Luther Burbank


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Burbank, Luther

 

Born July 3, 1849, in Lancaster, Massachusetts; died Nov. 4, 1926, in Santa Rosa, California. American selectionist and Darwinist; self-taught scientist who developed many new varieties of fruit, vegetable, field, and ornamental crops.

Burbank was born into the family of a farmer. He established a fruit and ornamental nursery in Santa Rosa in 1875 and later, in nearby Sebastopol. He worked there until his death. From seeds obtained from free pollination and intervarietal, interspecific, and intergeneric hybridization, Burbank developed a stoneless plum, a plumcot (a cross between the plum and the apricot), a thornless cactus that provides delicious fruits and valuable cattle fodder, an edible dwarf chestnut that bears fruit in its second year, a walnut with a paper-thin shell, a quince with a pineapple odor, a white blackberry, a thornless blackberry, a sweet onion with bulbs weighing more than 1 kg, a fragrant dahlia, a blue poppy, and a species of Amaryllis with flowers as large as 30 cm in diameter. Burbank achieved his greatest successes in work with plums, developing 113 varieties of this crop. The best of these are the Santa Rosa, Wickson, Burbank, America, Beauty, Black Sugar, Climax, Duarte, and Shiro plums. Many of these plums are cultivated in Argentina, North Africa, South Africa, Australia, and New Zealand, as well as in the USA.

Leading scientists recognized Burbank as a talented representative of creative Darwinism. K. A. Timeriazev called him a “miracle worker” and ranked him among the top scientists and selectionists. I. V. Michurin regarded his California colleague highly and described him as “not a copier nor an epigone, but one who worked according to his own original methods of improvement.. .. His single profound study of the laws of plant life enabled him to improve and increase the varieties of fruit plants” (Soch., vol. 4, 1948, p. 422).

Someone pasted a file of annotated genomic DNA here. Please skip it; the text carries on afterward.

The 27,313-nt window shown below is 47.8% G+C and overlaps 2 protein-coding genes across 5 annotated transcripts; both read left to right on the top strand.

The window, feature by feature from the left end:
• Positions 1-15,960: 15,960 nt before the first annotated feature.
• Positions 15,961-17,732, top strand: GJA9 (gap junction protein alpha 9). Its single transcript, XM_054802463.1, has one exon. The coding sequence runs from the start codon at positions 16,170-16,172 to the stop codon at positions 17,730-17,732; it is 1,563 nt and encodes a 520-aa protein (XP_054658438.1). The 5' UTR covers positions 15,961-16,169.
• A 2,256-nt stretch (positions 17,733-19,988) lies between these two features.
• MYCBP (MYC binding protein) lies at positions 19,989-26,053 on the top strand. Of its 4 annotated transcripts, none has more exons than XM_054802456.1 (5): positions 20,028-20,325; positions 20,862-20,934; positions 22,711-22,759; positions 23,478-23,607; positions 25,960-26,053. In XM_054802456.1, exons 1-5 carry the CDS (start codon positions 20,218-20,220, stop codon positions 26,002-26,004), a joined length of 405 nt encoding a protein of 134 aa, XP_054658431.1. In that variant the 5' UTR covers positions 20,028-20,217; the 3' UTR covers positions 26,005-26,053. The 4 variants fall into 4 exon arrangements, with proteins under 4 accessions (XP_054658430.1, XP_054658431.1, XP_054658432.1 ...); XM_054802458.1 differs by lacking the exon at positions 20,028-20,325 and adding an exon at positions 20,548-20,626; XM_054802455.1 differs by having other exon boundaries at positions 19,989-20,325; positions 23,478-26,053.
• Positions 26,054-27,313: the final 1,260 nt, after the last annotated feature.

Since he received no support from the government, Burbank was in constant need of funds and was unable to apply his talents fully. His work was not adequately pursued in America. Many varieties developed by Burbank have been lost or forgotten.

WORKS

In Russian translation:
Izbr. soch. Moscow, 1955.

REFERENCES

Timiriazev, K. A. “Dva dara nauki.” Soch., vol. 9. Moscow, 1939.
Garvud, A. Obnovlennaia zemlia, ν sokrashch. Izlozhenii K. A. Timiriazeva. Moscow, 1919.
References in periodicals archive ?
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But that's precisely the story of Luther Burbank (1849-1926), "the Wizard of Santa Rosa," as he was styled in countless magazine articles.
Perhaps the most prolific American plant breeder was Luther Burbank (see box).
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When the principal at Luther Burbank High School demanded that students remove the pro-gay stickers Andrea Adame had passed out to support the National Day of Silence, "kids just came back to me for more stickers," Adame says.
He is a trustee of the Santa Rosa Memorial Hospital and University of California Foundation, a Chairman Emeritus of the California State Park Foundation and co-founder of the Luther Burbank Performing Arts Center in Santa Rosa.
In All Over Creation, we discover that Luther Burbank stumbled upon a rare potato seed ball in his garden.
Jack London, a socialist dockworker from Oakland who reigned as one of the early 20th century's most popular authors, was such a fan of Luther Burbank that he often collaborated with him on various plant-breeding projects, creating, for instance, a spineless cactus used for feeding cattle during droughts.
Messages from Luther Burbank and other nationally known figures will be incorporated into the work of the 'school.
Joining Schulz's family at the Luther Burbank Center for the Arts were fans, cartoonists, United Media executives, members of Congress, and others.
The Burbank potato had its origin this year when Luther Burbank found an Early Rose potato plant that had produced a seed ball, a rare event for that type of potato.
Goethe Middle School, and in the Fall of 1989, it will buy hardware for Luther Burbank High School.